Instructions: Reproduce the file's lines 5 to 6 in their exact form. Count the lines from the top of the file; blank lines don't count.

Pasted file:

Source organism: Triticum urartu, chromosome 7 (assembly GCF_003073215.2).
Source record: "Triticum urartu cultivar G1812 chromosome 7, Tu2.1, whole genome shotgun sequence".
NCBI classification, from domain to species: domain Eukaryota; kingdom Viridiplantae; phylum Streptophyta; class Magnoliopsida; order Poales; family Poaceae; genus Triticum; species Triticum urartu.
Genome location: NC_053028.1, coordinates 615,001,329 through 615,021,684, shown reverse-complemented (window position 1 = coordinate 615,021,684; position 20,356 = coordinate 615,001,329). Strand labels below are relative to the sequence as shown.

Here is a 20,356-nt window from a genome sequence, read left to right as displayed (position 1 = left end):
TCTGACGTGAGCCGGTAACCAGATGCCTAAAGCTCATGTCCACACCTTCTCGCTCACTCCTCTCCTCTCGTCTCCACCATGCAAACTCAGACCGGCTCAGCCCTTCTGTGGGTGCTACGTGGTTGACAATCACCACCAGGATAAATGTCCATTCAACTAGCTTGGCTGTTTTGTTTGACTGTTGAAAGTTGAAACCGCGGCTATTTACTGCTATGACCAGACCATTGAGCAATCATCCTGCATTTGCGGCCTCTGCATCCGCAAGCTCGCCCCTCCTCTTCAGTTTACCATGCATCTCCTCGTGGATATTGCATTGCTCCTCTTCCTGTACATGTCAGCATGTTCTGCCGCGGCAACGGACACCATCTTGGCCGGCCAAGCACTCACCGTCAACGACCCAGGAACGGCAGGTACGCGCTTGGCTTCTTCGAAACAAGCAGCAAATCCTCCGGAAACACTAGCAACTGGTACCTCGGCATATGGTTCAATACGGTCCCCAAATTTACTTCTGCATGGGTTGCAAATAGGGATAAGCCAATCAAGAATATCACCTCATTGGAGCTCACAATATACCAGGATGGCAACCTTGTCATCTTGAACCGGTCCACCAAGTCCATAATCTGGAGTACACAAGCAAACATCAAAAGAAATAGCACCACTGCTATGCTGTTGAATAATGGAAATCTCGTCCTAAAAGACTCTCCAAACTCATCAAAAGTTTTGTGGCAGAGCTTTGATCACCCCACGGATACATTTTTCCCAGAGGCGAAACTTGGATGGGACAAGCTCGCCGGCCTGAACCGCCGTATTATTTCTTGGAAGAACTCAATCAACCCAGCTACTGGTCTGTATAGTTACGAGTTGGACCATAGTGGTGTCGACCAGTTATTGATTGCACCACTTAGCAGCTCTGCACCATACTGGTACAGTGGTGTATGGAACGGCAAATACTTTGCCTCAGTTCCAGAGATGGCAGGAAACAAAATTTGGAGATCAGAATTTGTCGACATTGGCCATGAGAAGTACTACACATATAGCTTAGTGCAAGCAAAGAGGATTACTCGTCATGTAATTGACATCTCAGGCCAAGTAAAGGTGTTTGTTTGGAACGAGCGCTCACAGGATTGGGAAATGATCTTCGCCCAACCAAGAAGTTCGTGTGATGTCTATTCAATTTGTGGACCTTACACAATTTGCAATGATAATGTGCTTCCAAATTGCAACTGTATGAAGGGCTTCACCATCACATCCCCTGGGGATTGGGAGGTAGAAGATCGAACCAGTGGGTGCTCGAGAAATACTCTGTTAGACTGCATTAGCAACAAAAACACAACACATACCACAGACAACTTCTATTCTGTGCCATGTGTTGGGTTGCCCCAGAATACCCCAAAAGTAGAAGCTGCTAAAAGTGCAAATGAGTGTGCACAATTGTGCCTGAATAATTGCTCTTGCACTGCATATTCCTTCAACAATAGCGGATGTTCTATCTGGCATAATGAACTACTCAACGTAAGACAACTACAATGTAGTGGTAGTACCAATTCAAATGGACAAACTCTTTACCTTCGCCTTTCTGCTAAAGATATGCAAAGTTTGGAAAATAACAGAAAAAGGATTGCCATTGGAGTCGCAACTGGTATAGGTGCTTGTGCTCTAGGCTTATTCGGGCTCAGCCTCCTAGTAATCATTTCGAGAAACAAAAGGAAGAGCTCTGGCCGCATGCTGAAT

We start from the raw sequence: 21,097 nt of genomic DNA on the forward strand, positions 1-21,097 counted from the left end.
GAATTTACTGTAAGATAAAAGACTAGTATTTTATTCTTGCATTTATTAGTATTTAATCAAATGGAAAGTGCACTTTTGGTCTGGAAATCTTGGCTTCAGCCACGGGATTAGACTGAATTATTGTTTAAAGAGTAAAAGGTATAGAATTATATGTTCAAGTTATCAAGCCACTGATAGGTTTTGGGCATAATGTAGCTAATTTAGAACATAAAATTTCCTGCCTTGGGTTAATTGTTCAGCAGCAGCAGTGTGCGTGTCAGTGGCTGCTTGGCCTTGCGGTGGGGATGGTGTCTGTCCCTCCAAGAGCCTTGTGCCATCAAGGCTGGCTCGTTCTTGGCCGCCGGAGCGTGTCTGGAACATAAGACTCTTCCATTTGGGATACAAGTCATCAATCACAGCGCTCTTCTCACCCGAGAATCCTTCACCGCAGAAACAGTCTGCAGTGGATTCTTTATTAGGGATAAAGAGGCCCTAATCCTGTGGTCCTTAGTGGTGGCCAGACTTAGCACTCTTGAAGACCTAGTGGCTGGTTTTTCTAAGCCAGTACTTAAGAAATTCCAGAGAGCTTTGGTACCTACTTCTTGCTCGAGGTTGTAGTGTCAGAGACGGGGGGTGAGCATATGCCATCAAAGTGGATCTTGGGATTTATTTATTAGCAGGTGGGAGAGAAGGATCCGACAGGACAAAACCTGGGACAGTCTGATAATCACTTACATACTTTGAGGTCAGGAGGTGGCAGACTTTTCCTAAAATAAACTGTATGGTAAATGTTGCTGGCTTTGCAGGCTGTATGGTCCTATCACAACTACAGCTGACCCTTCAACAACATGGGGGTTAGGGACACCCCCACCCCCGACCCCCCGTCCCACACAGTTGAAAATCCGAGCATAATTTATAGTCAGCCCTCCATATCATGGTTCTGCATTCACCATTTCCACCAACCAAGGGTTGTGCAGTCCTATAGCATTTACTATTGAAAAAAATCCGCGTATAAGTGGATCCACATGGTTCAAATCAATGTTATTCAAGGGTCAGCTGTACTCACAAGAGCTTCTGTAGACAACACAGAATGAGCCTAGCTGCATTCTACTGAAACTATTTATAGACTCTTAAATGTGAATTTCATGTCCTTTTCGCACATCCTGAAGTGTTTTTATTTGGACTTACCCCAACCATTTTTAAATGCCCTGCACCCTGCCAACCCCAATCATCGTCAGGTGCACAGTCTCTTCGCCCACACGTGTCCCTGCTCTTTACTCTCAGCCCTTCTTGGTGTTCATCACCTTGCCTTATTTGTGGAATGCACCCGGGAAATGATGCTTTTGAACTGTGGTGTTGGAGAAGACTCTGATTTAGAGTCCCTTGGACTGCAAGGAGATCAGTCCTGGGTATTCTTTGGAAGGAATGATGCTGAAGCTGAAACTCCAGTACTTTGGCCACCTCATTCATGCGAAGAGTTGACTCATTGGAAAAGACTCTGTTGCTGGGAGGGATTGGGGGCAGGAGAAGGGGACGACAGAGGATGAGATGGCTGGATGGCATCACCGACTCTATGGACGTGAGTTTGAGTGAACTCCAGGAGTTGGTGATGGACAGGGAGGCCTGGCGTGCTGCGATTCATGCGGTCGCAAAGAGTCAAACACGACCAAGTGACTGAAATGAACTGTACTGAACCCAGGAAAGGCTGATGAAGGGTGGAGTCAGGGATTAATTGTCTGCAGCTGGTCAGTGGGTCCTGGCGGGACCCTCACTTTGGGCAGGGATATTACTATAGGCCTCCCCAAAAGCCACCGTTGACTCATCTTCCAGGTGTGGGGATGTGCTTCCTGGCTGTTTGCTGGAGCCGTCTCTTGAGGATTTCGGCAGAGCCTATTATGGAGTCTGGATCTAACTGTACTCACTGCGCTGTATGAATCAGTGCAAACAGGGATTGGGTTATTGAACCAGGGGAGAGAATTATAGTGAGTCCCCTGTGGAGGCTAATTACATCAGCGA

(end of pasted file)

Here is a 20,356-nt window from a genome sequence, read left to right as displayed (position 1 = left end):
TCTGACGTGAGCCGGTAACCAGATGCCTAAAGCTCATGTCCACACCTTCTCGCTCACTCCTCTCCTCTCGTCTCCACCATGCAAACTCAGACCGGCTCAGCCCTTCTGTGGGTGCTACGTGGTTGACAATCACCACCAGGATAAATGTCCATTCAACTAGCTTGGCTGTTTTGTTTGACTGTTGAAAGTTGAAACCGCGGCTATTTACTGCTATGACCAGACCATTGAGCAATCATCCTGCATTTGCGGCCTCTGCATCCGCAAGCTCGCCCCTCCTCTTCAGTTTACCATGCATCTCCTCGTGGATATTGCATTGCTCCTCTTCCTGTACATGTCAGCATGTTCTGCCGCGGCAACGGACACCATCTTGGCCGGCCAAGCACTCACCGTCAACGACCCAGGAACGGCAGGTACGCGCTTGGCTTCTTCGAAACAAGCAGCAAATCCTCCGGAAACACTAGCAACTGGTACCTCGGCATATGGTTCAATACGGTCCCCAAATTTACTTCTGCATGGGTTGCAAATAGGGATAAGCCAATCAAGAATATCACCTCATTGGAGCTCACAATATACCAGGATGGCAACCTTGTCATCTTGAACCGGTCCACCAAGTCCATAATCTGGAGTACACAAGCAAACATCAAAAGAAATAGCACCACTGCTATGCTGTTGAATAATGGAAATCTCGTCCTAAAAGACTCTCCAAACTCATCAAAAGTTTTGTGGCAGAGCTTTGATCACCCCACGGATACATTTTTCCCAGAGGCGAAACTTGGATGGGACAAGCTCGCCGGCCTGAACCGCCGTATTATTTCTTGGAAGAACTCAATCAACCCAGCTACTGGTCTGTATAGTTACGAGTTGGACCATAGTGGTGTCGACCAGTTATTGATTGCACCACTTAGCAGCTCTGCACCATACTGGTACAGTGGTGTATGGAACGGCAAATACTTTGCCTCAGTTCCAGAGATGGCAGGAAACAAAATTTGGAGATCAGAATTTGTCGACATTGGCCATGAGAAGTACTACACATATAGCTTAGTGCAAGCAAAGAGGATTACTCGTCATGTAATTGACATCTCAGGCCAAGTAAAGGTGTTTGTTTGGAACGAGCGCTCACAGGATTGGGAAATGATCTTCGCCCAACCAAGAAGTTCGTGTGATGTCTATTCAATTTGTGGACCTTACACAATTTGCAATGATAATGTGCTTCCAAATTGCAACTGTATGAAGGGCTTCACCATCACATCCCCTGGGGATTGGGAGGTAGAAGATCGAACCAGTGGGTGCTCGAGAAATACTCTGTTAGACTGCATTAGCAACAAAAACACAACACATACCACAGACAACTTCTATTCTGTGCCATGTGTTGGGTTGCCCCAGAATACCCCAAAAGTAGAAGCTGCTAAAAGTGCAAATGAGTGTGCACAATTGTGCCTGAATAATTGCTCTTGCACTGCATATTCCTTCAACAATAGCGGATGTTCTATCTGGCATAATGAACTACTCAACGTAAGACAACTACAATGTAGTGGTAGTACCAATTCAAATGGACAAACTCTTTACCTTCGCCTTTCTGCTAAAGATATGCAAAGTTTGGAAAATAACAGAAAAAGGATTGCCATTGGAGTCGCAACTGGTATAGGTGCTTGTGCTCTAGGCTTATTCGGGCTCAGCCTCCTAGTAATCATTTCGAGAAACAAAAGGAAGAGCTCTGGCCGCATGCTGAAT